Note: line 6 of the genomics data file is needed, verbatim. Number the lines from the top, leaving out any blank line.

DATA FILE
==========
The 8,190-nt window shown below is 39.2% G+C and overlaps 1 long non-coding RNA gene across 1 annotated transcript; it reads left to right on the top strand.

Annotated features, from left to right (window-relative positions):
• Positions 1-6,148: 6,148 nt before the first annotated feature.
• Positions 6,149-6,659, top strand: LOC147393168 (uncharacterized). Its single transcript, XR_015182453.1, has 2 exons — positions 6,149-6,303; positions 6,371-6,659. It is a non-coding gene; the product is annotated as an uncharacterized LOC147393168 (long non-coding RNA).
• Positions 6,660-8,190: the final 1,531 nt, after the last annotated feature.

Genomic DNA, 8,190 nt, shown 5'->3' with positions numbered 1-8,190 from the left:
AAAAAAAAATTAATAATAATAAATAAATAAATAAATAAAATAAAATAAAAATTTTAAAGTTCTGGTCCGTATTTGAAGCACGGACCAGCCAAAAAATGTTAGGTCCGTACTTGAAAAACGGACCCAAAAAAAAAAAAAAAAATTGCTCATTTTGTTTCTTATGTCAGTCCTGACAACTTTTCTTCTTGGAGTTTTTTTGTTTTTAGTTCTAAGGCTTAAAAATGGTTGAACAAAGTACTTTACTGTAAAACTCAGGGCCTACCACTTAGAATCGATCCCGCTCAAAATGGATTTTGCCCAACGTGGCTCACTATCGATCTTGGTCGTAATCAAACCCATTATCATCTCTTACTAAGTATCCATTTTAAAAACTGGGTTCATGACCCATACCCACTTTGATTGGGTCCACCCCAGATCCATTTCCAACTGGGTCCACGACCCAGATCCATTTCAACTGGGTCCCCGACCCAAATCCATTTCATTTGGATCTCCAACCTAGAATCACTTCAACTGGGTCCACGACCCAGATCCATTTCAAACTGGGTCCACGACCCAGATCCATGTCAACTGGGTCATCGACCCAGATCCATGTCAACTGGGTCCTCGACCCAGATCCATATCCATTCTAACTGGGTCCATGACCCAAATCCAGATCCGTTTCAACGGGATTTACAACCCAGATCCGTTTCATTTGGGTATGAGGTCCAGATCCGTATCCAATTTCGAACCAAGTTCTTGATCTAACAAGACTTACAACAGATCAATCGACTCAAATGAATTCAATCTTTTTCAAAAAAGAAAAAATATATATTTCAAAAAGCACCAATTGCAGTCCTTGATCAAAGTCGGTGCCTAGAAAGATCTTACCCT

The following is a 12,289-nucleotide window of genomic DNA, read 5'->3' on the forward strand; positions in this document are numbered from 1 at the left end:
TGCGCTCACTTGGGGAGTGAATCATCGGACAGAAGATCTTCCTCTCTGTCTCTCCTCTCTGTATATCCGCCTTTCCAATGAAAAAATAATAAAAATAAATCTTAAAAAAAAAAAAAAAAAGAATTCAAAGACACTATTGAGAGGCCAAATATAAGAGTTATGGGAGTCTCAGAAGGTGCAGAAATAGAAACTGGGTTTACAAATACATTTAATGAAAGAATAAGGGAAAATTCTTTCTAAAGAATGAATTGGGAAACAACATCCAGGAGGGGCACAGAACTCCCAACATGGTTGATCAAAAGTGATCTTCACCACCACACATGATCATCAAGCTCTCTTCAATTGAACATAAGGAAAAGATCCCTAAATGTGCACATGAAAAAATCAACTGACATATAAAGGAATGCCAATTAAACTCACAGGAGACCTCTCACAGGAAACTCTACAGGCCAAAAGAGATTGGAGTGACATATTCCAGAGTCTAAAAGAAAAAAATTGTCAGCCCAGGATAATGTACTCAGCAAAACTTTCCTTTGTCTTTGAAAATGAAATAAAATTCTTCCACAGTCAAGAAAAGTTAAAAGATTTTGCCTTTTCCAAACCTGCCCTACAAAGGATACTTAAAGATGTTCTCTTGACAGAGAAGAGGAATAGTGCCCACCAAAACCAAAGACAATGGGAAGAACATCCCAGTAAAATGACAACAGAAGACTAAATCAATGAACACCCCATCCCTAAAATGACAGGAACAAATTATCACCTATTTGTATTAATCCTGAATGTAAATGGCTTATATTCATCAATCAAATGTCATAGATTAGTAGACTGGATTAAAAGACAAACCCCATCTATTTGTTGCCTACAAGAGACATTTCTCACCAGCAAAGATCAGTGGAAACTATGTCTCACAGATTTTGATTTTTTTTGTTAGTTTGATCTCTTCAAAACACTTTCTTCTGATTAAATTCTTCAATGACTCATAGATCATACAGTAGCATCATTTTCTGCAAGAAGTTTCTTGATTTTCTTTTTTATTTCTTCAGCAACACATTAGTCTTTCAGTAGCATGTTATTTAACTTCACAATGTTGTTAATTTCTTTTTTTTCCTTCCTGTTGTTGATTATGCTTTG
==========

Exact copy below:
Genomic DNA, 8,190 nt, shown 5'->3' with positions numbered 1-8,190 from the left: